Thursday, June 26, 2008

Frustrations with giving medical care

I'm sure there are a many frustrating things during intern year, and I'm sure I will blog about quite a few of them. Here's one.

There are so many patients in the hospital who fight with you about their care. You're trying to do something for them which will make them better, and they don't want to go through with it. And I'm not talking about interventions that are risky, or have lots of side effects, or ones that we're not sure about or ones that don't matter that much. Sometimes they're life-saving interventions! Here's my example from intern year:

I had a patient who had a horrible infection - she needed IV antibiotics. She wasn't about to die just yet, but if she didn't get the IV antibiotics soon, she would get horribly sick. And we know this because we see it happen all the time. Sometimes we don't even know people have infections in the hospital yet until they're horribly sick - we got lucky and managed to catch this patient before they got to this point. She tried to refuse the IV antibiotics! She said vitamins or herbs might do just as well. Ridiculous. She also had made some really bad medical decisions that had got her in this situation in the first place. I spent close to an hour talking her into, first, letting us put an IV in her arm, and then second, getting the IV antibiotics. What if I had said, fine, don't get the IV then. She would have gotten seriously sick! But of course, I spend more than an hour arguing for her, and she got the IV and the IV antibiotics, which probably saved her life.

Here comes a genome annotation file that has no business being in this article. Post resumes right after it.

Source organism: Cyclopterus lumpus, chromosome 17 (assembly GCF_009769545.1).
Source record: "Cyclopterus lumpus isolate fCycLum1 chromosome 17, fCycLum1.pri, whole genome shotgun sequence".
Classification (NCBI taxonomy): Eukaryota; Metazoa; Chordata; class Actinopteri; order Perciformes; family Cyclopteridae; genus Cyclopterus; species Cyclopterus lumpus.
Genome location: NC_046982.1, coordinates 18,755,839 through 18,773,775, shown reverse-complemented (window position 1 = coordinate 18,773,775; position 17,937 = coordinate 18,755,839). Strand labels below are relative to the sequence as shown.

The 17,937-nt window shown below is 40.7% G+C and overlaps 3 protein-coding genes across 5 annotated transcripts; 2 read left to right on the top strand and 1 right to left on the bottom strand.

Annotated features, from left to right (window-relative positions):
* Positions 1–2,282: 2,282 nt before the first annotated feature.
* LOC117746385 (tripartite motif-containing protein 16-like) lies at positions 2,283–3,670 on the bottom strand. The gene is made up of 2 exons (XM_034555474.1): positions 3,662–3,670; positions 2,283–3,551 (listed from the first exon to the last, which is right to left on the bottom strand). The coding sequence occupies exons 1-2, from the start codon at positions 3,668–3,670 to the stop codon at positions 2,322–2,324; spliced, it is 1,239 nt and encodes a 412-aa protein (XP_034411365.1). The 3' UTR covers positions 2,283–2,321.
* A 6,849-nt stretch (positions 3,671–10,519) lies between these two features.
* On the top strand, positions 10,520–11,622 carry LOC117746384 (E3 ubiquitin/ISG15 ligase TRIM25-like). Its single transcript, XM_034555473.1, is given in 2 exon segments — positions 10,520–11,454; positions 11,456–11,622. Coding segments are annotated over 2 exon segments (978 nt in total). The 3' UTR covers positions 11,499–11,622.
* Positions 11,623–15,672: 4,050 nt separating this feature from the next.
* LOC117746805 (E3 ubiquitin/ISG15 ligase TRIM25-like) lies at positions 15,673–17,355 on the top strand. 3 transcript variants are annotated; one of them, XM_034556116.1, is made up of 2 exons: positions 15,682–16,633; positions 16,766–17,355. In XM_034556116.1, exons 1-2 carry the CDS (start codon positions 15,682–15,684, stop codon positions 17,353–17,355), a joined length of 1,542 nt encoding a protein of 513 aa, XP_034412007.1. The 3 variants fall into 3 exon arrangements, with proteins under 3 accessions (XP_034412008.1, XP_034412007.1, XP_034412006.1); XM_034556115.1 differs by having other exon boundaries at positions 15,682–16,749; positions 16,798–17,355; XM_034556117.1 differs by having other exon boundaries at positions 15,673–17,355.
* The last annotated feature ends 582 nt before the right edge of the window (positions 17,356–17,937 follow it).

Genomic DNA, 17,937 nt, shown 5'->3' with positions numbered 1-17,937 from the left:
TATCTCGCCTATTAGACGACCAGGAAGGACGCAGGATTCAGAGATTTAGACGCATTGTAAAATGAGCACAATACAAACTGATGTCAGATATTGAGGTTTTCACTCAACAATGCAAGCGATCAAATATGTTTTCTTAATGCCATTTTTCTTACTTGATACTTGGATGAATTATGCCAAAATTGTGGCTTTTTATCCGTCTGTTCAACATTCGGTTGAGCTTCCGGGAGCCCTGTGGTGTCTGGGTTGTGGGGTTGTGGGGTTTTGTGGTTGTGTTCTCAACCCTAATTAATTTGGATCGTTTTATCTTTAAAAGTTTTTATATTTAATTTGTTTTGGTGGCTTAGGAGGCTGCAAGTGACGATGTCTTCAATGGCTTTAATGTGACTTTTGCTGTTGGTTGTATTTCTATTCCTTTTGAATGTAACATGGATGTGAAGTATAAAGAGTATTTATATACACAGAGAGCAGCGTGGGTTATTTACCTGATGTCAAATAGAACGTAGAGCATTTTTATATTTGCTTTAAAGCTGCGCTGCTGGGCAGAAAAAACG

The problem is that it's very difficult for doctors to say something like oh well, it's your call, go ahead and die to a patient. First of all, they genuinely believe in the therapy and believe that they're right. Secondly, if they didn't try their absolute hardest to argue with the patient for their own good, doctors would be held liable. It's very frustrating, but I think we're stuck with it.

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